Motorcycles led the way, red lights flashing. They blocked off several intersections in a row, halting wee-hours traffic. Caltech didn’t announce the date in advance. When people saw the tractor-truck, its long trailer and 20-foot-wide box on top, followed by a half-mile queue of cars and newsreel crews filming every second, they wondered what could merit such precaution.
“A new atom bomb?” a motorist asked a patrolman.
Sergeant Clarence Martin, who led the police escort, said the procession “moved like a slow patrol through enemy territory.”
Green became even more careful when making a turn. The maneuver required a languid, sweeping jackknife, the truck inching toward the far curb, then hooking back to the center line. During one turn, the tires bumped over a crown in the road. Although the truck and trailer almost bellied, Green thumbs-up’d a nervous Bruce Rule that all was copasetic.
Riding in a press car at tortoise speed, Los Angeles Times reporter James Bassett observed: “The creeping caravan seemed an almost ridiculous paradox: the eye that can span 1,000,000,000 light years [in an instant] poked along from 5 to 15 miles an hour.”
On Highway 101, CHP officers cleared the road for two miles ahead. At the rear of the entourage, patrol cars blocked both lanes, so angry motorists late for work couldn’t slip past.
At 11:00 a.m., an hour ahead of schedule, the caravan reached the day’s major obstacle: the Galivan Overhead. Five miles north of San Juan Capistrano (just south of Oso Parkway), Highway 101 angled east, 50 feet above the Santa Fe railroad tracks. Engineers had pretested the bridge with stress gauges and didn’t like what they found. The structure sagged, and its stilt-like trestle would cost too much to reinforce.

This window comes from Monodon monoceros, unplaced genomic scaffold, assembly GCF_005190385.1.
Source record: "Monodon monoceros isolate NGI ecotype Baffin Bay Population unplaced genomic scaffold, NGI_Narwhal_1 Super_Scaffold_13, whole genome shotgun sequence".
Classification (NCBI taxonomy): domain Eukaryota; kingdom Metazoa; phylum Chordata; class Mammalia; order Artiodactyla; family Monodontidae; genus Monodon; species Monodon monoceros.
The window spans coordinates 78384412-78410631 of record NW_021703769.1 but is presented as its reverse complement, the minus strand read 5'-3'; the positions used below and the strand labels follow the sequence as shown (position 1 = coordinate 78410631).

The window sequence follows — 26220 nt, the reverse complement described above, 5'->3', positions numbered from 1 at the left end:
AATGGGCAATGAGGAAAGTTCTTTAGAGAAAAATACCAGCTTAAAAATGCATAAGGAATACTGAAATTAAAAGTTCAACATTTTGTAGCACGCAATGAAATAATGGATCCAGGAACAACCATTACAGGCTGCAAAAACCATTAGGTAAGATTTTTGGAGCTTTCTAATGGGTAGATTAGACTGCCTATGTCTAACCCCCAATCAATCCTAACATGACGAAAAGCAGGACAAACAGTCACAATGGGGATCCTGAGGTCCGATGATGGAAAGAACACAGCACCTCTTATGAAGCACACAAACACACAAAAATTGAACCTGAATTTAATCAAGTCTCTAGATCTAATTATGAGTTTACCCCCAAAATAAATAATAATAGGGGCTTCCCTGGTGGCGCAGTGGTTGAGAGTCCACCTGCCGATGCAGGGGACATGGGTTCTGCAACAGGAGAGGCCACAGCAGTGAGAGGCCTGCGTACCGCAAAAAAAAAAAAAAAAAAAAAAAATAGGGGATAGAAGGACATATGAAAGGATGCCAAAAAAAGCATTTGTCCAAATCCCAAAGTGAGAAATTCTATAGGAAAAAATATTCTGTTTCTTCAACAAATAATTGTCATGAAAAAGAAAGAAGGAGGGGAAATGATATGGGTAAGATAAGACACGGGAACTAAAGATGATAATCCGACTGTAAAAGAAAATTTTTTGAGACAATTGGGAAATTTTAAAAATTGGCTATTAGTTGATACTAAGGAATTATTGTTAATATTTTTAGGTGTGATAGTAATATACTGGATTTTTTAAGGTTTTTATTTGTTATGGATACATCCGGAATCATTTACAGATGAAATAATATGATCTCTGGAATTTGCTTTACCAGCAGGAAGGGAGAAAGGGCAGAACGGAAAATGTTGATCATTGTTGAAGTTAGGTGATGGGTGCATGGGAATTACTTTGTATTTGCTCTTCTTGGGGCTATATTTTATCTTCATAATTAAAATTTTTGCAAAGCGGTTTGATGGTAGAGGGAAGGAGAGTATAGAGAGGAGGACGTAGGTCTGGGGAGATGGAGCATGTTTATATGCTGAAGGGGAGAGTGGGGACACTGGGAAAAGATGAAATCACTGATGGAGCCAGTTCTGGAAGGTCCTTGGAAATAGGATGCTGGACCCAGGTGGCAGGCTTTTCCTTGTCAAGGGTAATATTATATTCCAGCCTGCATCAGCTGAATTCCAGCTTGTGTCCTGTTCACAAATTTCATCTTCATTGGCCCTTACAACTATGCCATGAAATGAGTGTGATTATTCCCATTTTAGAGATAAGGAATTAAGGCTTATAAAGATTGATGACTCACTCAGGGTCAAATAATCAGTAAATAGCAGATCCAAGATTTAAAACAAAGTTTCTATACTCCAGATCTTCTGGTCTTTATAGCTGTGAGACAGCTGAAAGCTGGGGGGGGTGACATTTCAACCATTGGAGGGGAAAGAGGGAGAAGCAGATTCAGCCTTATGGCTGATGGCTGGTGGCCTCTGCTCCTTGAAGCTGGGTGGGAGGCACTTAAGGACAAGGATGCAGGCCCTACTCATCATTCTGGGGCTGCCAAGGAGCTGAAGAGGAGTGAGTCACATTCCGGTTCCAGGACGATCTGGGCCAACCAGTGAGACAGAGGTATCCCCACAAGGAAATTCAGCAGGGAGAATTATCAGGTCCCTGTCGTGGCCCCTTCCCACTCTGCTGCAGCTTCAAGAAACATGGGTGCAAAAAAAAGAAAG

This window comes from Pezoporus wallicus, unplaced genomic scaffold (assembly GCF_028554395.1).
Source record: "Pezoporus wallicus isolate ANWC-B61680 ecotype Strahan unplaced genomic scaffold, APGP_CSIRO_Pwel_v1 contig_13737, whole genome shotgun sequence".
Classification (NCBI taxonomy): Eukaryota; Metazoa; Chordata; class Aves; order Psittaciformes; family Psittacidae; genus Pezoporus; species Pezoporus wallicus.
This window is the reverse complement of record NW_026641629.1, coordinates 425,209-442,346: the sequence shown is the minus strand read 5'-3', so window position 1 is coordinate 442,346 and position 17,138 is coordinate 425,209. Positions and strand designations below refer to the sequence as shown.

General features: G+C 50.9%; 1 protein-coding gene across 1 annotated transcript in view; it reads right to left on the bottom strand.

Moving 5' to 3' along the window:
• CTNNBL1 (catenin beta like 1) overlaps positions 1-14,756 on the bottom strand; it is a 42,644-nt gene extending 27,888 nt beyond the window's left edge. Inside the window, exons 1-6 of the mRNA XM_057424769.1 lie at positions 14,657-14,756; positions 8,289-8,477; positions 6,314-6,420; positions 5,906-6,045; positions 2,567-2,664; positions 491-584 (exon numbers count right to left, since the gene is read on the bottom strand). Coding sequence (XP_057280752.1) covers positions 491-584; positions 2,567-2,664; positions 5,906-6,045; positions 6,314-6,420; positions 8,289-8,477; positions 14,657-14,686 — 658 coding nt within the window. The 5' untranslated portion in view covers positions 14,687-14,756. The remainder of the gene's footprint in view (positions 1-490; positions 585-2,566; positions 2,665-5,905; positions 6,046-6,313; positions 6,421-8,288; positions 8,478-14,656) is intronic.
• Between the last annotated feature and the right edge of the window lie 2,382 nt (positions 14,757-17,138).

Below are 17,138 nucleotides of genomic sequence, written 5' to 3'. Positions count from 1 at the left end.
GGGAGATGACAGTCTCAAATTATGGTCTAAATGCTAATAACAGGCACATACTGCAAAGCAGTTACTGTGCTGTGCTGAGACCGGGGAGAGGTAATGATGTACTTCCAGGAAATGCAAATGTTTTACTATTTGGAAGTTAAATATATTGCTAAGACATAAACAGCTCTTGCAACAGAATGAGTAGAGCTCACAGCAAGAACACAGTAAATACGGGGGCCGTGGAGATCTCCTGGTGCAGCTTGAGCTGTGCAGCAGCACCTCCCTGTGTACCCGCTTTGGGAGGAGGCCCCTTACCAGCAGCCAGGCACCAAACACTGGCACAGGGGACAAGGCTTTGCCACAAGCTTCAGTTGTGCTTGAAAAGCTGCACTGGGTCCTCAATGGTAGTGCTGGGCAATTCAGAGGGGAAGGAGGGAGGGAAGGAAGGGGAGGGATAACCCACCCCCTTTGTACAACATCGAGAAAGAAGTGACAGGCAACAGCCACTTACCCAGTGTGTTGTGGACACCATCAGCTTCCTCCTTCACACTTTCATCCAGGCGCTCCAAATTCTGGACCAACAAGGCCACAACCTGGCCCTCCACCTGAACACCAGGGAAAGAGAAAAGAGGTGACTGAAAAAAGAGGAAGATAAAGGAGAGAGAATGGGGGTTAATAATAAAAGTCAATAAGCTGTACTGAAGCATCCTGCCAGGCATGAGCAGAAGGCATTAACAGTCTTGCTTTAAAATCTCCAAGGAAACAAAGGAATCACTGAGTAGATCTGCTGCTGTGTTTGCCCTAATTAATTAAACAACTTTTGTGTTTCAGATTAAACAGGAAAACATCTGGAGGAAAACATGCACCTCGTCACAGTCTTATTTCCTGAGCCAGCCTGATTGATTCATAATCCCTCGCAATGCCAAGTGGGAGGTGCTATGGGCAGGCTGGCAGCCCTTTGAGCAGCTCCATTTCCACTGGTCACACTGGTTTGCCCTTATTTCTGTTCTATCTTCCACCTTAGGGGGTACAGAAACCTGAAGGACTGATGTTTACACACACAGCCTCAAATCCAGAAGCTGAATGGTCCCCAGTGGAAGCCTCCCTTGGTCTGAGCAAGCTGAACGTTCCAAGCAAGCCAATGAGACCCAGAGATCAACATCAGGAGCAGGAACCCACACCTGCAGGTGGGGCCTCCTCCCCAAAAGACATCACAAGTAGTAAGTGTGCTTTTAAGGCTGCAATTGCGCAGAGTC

“The bridge is rated safe for 60 tons,” Belyea told reporters, “and we have 60. So you can’t fool around.”
Riggers jacked up the load and bolted special dollies on each side — 16 more wheels — to widen the weight distribution. On a signal, Green turned over the Cummins engine. Rule eyed the meter while others monitored the overhead. Green shifted from “granny” gear to first, and the truck lugged the mirror up the incline like an old man with an aching back.
When all the weight was on the bridge, it sagged three-eighths of an inch. Ronald Florence: “Reporters wondered why…the engineers were smiling when the dollies were unbolted on the other side.”
Even Belyea, who loved to snub difficulties, admitted that crossing the overhead was a “brow-mopping session.”
By the time the caravan passed through San Juan Capistrano, the secret was out: the “Palomar Parade” was underway. Crowds flanked both sides of the street. CHP motorcycles and black coupes, with trademark white doors, became extra-wary of spectators. In Capistrano, San Clemente, and Oceanside, many observers doffed their hats as the vehicles trudged past, bright sunshine glinting off the world-famous crate.
The procession stopped at Carlsbad. State Route 78 to Escondido, where the mirror would stay the night, had much steeper hills than 101. To help push the load when necessary, Belyea hitched a second tractor-truck to the back of the trailer. When the convoy started again, storm clouds stalked it inland.